The Paperboy (2012)    2 Stars

The Paperboy (2012)

Director: Lee Daniels

Cast: Matthew McConaughey, Nicole Kidman, John Cusack

Synopsis: A reporter returns to his Florida home-town to investigate a case involving a death row inmate.




Well now, this is different. It’s unlikely that you’ll have seen a movie in which so many messed up people gather together to play out a predictably tragic drama in such lurid fashion. After all, how many movies can boast scenes in which a leading lady excites her future husband to sexual climax by simulating fellatio during a supervised prison visit, and then urinates on a teenage boy who lusts after her to soothe his potentially fatal jelly fish stings? And don’t forget a supporting character who hides a dark secret which results in him lying bloodied, hog-tied and naked on a plastic sheet after rough sex with a couple of black guys he drunkenly picked up in a bar? One thing you can’t accuse The Paperboy of is being boring.

All this debauchery takes places in the typically sweltering heat of the Deep South in the late 1960s. Zac Efron is Jack Jansen, son of a wealthy newspaper owner (Scott Glenn). Jack’s working for his dad after dropping out of college, but when older brother Ward (Matthew McConaughey) returns to the home town with black British writer Yardley Acheman (David Oyelowo), Jack agrees to work as their driver. Ward is in town to investigate a possible miscarriage of justice. Local man Hillary Van Wetter (John Cusack) is languishing in prison awaiting electrocution for the murder of a sheriff, but Ward has been alerted to the possible injustice of this sentence by Charlotte Bless (Nicole Kidman), a forty-something woman who corresponds with a number of prisoners.

Charlotte is the lurid fantasy of every young man who ever dreamed about bedding an older woman. She has fluffed blonde hair, come-to-bed eyes and full, luscious lips. She’s like a Barbie doll come to life — and Jack is smitten by her the first time they meet. Charlotte, however, is betrothed to Van Winter, the man she is attempting to free from prison, although God only knows why, because it’s clear within seconds of him entering the story that there isn’t one ounce of goodness in him. In addition to all this sexual tension, the racial element is brought into play by the presence of Anita Chester (Macy Gray), the Jansen’s black house maid (and unlikely narrator of the story), and Acheman, although this appears to be more a nod to the era in which the story takes place than a pertinent component of the storyline.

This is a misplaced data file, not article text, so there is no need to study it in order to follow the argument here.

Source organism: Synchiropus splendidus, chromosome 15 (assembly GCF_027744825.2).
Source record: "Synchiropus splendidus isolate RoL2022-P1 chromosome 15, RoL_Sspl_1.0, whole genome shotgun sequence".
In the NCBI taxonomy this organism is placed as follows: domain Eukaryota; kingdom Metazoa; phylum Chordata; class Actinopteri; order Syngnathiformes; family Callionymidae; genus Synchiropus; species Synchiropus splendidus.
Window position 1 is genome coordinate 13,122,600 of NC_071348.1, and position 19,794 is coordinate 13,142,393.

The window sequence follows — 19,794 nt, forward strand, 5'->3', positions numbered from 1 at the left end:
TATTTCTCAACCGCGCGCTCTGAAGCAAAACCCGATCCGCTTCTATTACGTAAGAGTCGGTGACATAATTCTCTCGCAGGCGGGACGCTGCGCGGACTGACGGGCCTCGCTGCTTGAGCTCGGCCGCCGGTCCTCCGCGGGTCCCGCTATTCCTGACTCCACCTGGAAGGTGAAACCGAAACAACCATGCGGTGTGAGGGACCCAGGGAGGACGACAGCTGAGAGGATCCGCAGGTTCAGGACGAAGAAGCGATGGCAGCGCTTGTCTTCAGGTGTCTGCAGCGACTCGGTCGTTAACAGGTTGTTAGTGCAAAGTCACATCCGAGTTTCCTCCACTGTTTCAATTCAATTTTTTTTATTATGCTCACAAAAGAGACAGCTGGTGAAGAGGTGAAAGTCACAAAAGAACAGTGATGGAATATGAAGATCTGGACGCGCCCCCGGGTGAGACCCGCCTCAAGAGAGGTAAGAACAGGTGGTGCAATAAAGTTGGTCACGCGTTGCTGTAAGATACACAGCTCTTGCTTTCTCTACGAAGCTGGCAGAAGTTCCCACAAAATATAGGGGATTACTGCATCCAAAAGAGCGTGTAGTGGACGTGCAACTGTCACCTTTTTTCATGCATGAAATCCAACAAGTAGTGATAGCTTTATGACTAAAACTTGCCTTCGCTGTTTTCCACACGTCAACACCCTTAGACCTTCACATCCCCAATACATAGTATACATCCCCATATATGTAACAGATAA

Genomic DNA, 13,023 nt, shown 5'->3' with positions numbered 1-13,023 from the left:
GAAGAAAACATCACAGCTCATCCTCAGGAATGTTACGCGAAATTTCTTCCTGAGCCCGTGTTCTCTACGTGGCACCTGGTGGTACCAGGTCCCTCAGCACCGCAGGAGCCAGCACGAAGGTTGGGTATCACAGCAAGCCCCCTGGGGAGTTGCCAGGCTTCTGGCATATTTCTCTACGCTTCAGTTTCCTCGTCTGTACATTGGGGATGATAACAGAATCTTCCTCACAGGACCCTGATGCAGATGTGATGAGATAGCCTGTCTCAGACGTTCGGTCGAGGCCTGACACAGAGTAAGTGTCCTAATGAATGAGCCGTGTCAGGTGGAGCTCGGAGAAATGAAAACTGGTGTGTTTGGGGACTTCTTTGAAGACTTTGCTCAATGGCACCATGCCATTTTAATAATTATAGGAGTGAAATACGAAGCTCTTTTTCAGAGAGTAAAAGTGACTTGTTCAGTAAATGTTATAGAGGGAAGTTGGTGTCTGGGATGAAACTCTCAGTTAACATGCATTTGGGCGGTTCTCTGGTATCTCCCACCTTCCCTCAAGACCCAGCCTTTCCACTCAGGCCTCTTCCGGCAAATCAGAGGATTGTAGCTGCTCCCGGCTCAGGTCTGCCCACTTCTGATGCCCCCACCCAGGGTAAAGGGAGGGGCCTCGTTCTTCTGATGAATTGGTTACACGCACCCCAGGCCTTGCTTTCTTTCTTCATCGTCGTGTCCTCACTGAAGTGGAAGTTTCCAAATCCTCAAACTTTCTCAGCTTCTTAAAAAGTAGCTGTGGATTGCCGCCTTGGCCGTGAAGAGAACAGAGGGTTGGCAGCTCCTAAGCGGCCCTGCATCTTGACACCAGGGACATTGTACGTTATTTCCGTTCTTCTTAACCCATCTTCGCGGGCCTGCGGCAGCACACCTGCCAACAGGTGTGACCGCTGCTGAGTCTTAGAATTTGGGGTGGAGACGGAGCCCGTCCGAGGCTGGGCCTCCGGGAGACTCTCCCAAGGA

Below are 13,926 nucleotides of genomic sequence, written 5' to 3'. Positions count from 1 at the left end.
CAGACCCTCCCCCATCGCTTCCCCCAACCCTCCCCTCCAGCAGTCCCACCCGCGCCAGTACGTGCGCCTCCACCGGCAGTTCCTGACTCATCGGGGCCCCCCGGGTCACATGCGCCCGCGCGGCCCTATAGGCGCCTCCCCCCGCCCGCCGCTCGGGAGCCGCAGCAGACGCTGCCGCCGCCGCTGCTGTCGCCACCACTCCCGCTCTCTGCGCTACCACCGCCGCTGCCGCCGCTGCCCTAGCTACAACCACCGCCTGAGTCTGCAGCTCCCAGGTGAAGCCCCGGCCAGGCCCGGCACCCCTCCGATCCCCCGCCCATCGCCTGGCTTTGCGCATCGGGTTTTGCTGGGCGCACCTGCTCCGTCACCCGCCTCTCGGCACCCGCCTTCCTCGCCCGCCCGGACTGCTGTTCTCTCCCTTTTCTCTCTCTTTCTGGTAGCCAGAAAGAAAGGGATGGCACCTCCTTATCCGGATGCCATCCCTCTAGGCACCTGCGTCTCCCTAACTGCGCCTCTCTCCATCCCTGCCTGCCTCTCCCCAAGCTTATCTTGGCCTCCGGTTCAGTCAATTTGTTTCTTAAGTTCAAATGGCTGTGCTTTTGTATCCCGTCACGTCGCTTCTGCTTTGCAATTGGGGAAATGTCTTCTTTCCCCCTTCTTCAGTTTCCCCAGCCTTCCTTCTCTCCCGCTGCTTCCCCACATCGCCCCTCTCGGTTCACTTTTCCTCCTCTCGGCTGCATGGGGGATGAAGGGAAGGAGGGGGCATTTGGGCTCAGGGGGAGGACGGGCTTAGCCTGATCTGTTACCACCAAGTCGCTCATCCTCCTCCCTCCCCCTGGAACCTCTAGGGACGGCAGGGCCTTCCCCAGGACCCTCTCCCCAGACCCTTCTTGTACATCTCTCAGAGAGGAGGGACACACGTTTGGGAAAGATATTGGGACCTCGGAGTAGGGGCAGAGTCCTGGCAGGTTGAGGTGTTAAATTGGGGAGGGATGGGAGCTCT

There’s no doubt you will never meet a more damaged group of individuals in one movie. Jack’s desire for Charlotte stems from the loss of his mother as a child and the lack of a suitable substitute (his father has worked his way through a number of women since Jack’s mother died) in his life. He wonders around a lot in nothing but a pair of pristine white pants, signifying presumably both his sexual blossoming and his comparative innocence compared to the other cast members. Charlotte is a lost cause, caught up in a self-destructive urge to be subservient to a ruthlessly dominant character; Ward, an apparent crusader, is secretly prone to equally self-destructive tendencies, while Yardley Acheman is a manipulative fraud. As for Van Wetter — well he’s just bad, through and through.

It’s something of a surprise to see such a strong cast in a movie like this, but The Paperboy benefits immeasurably from their presence. Kidman gives probably the best performance of her career as a vivacious woman seemingly resigned to a life of emotional unhappiness, a sign that she, perhaps of all the characters, is the most self-aware. She knows what she is, knows the path she is travelling, and knows it’s pointless to try and change any of it. Kidman immerses herself in the role with an intensity that was previously unseen from her. McConaughey is as reliable as ever in a complex, morally ambiguous role, while Efron shows signs here of maturing into an accomplished actor capable of handling serious roles. Playing against type, John Cusack is genuinely frightening as the kind of amoral character you hope never to meet outside of a movie.

Because of its dark content and themes, The Playboy won’t be for all tastes and the quality of its cast undoubtedly affords it a measure of respectability it might otherwise have lacked. The movie received only a limited release which illustrates just how un-commercial its themes are. But for those who like adult material that explores the darker reaches of the human psyche without descending into overt pornography or violence then The Paperboy provides a compelling study of just how self-destructive the human urge can be.